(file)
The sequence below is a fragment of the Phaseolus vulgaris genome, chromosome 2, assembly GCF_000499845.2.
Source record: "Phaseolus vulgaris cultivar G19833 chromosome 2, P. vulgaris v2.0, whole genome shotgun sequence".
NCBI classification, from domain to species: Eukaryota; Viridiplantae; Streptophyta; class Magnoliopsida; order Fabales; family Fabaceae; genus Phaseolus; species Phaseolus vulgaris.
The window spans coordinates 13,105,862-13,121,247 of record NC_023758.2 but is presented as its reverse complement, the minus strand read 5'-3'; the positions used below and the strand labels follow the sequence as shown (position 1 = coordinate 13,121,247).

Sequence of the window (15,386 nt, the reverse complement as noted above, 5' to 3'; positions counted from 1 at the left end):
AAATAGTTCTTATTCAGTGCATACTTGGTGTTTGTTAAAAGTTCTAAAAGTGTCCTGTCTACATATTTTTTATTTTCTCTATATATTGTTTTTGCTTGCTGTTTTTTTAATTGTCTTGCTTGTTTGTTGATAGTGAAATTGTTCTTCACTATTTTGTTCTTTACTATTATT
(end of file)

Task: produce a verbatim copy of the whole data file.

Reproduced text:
The sequence below is a fragment of the Phaseolus vulgaris genome, chromosome 2, assembly GCF_000499845.2.
Source record: "Phaseolus vulgaris cultivar G19833 chromosome 2, P. vulgaris v2.0, whole genome shotgun sequence".
NCBI classification, from domain to species: Eukaryota; Viridiplantae; Streptophyta; class Magnoliopsida; order Fabales; family Fabaceae; genus Phaseolus; species Phaseolus vulgaris.
The window spans coordinates 13,105,862-13,121,247 of record NC_023758.2 but is presented as its reverse complement, the minus strand read 5'-3'; the positions used below and the strand labels follow the sequence as shown (position 1 = coordinate 13,121,247).

Sequence of the window (15,386 nt, the reverse complement as noted above, 5' to 3'; positions counted from 1 at the left end):
AAATAGTTCTTATTCAGTGCATACTTGGTGTTTGTTAAAAGTTCTAAAAGTGTCCTGTCTACATATTTTTTATTTTCTCTATATATTGTTTTTGCTTGCTGTTTTTTTAATTGTCTTGCTTGTTTGTTGATAGTGAAATTGTTCTTCACTATTTTGTTCTTTACTATTATT